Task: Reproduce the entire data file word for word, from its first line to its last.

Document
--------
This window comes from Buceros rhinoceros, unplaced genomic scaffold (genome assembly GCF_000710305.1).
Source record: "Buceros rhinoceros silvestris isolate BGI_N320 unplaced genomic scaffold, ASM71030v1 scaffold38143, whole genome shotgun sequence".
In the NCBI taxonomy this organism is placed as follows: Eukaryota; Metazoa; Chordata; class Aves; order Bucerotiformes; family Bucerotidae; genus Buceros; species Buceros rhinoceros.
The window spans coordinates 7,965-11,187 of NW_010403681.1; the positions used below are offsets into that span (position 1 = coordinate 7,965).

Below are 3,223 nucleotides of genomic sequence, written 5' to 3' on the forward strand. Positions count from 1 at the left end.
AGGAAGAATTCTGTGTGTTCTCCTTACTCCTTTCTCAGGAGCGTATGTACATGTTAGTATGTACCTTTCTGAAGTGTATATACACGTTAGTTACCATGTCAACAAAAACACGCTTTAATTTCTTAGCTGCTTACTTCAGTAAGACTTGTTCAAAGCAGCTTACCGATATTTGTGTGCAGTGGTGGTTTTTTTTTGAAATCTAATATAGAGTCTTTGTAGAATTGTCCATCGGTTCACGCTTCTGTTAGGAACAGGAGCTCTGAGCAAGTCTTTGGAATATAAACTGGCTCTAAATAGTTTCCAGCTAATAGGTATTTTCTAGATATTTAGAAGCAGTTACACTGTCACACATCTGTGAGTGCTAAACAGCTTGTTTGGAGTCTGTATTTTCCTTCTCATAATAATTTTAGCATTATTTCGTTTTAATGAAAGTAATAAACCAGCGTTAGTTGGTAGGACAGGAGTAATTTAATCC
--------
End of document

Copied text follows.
This window comes from Buceros rhinoceros, unplaced genomic scaffold (genome assembly GCF_000710305.1).
Source record: "Buceros rhinoceros silvestris isolate BGI_N320 unplaced genomic scaffold, ASM71030v1 scaffold38143, whole genome shotgun sequence".
In the NCBI taxonomy this organism is placed as follows: Eukaryota; Metazoa; Chordata; class Aves; order Bucerotiformes; family Bucerotidae; genus Buceros; species Buceros rhinoceros.
The window spans coordinates 7,965-11,187 of NW_010403681.1; the positions used below are offsets into that span (position 1 = coordinate 7,965).

Below are 3,223 nucleotides of genomic sequence, written 5' to 3' on the forward strand. Positions count from 1 at the left end.
AGGAAGAATTCTGTGTGTTCTCCTTACTCCTTTCTCAGGAGCGTATGTACATGTTAGTATGTACCTTTCTGAAGTGTATATACACGTTAGTTACCATGTCAACAAAAACACGCTTTAATTTCTTAGCTGCTTACTTCAGTAAGACTTGTTCAAAGCAGCTTACCGATATTTGTGTGCAGTGGTGGTTTTTTTTTGAAATCTAATATAGAGTCTTTGTAGAATTGTCCATCGGTTCACGCTTCTGTTAGGAACAGGAGCTCTGAGCAAGTCTTTGGAATATAAACTGGCTCTAAATAGTTTCCAGCTAATAGGTATTTTCTAGATATTTAGAAGCAGTTACACTGTCACACATCTGTGAGTGCTAAACAGCTTGTTTGGAGTCTGTATTTTCCTTCTCATAATAATTTTAGCATTATTTCGTTTTAATGAAAGTAATAAACCAGCGTTAGTTGGTAGGACAGGAGTAATTTAATCC